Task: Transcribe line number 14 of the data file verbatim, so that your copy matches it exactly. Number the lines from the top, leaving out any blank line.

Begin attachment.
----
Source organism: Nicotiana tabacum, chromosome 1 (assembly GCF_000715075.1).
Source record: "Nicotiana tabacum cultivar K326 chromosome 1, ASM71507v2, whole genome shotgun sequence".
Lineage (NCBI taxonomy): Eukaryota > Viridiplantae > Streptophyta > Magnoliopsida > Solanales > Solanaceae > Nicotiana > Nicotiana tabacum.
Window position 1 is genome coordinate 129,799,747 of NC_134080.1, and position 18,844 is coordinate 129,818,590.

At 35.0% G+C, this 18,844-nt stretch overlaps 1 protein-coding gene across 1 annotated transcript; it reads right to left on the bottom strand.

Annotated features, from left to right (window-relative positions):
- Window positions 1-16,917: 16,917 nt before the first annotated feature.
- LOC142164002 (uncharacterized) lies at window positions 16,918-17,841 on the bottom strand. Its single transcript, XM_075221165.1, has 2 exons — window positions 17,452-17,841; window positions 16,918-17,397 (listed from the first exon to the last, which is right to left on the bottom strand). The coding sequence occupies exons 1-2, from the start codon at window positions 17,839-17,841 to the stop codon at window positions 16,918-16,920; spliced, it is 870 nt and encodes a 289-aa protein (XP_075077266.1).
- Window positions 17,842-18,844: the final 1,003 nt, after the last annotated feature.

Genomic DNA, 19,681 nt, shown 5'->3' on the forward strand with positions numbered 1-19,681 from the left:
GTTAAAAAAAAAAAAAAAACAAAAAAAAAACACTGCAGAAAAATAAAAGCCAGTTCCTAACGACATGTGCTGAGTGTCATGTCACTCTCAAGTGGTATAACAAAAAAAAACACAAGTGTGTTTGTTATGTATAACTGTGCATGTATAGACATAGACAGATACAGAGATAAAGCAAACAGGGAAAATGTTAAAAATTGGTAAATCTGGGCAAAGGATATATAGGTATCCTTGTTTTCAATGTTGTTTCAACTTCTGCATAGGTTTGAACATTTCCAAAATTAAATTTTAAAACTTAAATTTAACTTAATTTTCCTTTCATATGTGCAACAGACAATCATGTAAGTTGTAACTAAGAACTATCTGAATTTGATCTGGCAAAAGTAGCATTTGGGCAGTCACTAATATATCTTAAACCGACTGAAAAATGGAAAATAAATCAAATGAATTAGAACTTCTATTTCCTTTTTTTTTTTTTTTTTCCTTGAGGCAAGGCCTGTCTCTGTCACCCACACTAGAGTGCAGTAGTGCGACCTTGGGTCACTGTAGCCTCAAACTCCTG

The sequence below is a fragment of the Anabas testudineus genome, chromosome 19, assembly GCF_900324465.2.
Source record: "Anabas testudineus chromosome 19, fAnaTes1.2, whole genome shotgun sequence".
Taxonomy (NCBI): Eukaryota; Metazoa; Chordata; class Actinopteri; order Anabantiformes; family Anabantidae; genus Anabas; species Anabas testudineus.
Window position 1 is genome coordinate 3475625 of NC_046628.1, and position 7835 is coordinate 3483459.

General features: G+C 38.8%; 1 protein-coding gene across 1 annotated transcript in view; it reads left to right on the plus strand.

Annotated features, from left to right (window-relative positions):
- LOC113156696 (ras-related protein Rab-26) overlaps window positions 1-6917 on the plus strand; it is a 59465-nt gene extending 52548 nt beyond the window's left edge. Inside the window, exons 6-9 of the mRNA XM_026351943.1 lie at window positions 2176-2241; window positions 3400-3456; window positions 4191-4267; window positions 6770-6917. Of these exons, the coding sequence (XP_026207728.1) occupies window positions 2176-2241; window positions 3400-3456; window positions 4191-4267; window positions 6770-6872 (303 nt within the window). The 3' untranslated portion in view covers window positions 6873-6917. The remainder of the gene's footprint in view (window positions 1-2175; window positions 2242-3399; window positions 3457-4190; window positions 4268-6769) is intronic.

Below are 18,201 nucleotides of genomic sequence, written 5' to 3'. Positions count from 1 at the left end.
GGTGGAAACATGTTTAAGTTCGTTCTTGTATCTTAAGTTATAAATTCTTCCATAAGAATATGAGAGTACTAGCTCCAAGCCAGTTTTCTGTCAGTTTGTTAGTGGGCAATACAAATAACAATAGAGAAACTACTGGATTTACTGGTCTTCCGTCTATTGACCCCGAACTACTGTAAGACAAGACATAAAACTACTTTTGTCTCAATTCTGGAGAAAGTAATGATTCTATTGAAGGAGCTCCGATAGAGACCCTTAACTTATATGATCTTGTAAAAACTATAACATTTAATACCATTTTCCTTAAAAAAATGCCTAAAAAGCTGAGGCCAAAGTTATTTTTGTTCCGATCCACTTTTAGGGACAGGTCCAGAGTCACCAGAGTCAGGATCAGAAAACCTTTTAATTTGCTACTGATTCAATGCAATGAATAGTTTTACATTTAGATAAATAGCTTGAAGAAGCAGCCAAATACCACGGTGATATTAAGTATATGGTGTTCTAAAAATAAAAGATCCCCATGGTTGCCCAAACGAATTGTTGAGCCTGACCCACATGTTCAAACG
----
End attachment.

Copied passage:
Taxonomy (NCBI): Eukaryota; Metazoa; Chordata; class Actinopteri; order Anabantiformes; family Anabantidae; genus Anabas; species Anabas testudineus.